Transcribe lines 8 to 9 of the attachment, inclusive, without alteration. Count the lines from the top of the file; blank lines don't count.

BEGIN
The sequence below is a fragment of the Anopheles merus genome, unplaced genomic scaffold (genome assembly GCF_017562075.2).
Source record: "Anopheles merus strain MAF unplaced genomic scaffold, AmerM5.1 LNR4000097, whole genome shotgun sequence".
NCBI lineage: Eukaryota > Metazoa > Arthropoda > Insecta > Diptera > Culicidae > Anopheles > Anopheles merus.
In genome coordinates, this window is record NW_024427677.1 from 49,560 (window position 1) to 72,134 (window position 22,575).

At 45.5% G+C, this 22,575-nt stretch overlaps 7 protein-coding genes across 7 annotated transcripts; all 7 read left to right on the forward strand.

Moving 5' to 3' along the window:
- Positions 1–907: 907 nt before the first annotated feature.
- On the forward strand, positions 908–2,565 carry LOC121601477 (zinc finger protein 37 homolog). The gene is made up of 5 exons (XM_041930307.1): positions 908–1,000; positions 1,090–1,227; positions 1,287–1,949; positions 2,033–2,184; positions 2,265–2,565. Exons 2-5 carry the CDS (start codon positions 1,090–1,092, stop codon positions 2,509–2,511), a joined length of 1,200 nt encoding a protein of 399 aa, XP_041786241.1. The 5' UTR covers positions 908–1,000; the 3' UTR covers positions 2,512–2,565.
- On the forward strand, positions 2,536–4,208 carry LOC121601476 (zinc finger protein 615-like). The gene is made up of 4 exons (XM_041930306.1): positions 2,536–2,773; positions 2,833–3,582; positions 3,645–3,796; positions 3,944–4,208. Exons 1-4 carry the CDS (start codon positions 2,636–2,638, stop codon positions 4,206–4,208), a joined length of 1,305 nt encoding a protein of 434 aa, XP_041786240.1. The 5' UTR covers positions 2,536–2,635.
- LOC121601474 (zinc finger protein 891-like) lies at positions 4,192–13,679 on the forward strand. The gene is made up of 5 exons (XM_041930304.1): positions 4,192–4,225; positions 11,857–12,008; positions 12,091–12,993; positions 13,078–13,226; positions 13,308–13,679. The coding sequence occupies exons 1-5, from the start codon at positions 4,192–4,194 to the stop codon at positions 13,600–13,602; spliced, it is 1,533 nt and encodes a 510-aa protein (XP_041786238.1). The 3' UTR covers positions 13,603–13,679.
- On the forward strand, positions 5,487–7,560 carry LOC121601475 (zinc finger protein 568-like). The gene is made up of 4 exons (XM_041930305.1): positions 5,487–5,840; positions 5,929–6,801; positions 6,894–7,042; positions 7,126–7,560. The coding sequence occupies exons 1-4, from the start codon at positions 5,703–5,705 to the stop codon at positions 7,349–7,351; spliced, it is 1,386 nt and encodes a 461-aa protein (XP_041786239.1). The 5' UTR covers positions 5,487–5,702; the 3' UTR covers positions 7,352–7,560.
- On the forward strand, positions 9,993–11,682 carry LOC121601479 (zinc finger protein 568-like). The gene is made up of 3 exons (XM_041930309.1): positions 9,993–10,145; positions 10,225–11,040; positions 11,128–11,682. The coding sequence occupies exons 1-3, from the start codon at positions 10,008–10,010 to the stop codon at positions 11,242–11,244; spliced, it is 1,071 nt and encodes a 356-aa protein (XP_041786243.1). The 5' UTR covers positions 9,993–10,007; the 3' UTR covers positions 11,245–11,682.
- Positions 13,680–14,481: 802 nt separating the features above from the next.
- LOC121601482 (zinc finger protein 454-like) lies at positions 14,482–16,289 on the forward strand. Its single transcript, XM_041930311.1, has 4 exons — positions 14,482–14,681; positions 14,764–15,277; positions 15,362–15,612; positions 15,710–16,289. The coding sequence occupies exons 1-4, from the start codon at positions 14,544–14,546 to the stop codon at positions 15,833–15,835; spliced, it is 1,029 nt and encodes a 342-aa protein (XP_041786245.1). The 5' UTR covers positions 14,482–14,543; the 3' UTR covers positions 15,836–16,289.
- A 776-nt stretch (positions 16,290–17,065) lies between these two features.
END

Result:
- On the forward strand, positions 908–2,565 carry LOC121601477 (zinc finger protein 37 homolog). The gene is made up of 5 exons (XM_041930307.1): positions 908–1,000; positions 1,090–1,227; positions 1,287–1,949; positions 2,033–2,184; positions 2,265–2,565. Exons 2-5 carry the CDS (start codon positions 1,090–1,092, stop codon positions 2,509–2,511), a joined length of 1,200 nt encoding a protein of 399 aa, XP_041786241.1. The 5' UTR covers positions 908–1,000; the 3' UTR covers positions 2,512–2,565.
- On the forward strand, positions 2,536–4,208 carry LOC121601476 (zinc finger protein 615-like). The gene is made up of 4 exons (XM_041930306.1): positions 2,536–2,773; positions 2,833–3,582; positions 3,645–3,796; positions 3,944–4,208. Exons 1-4 carry the CDS (start codon positions 2,636–2,638, stop codon positions 4,206–4,208), a joined length of 1,305 nt encoding a protein of 434 aa, XP_041786240.1. The 5' UTR covers positions 2,536–2,635.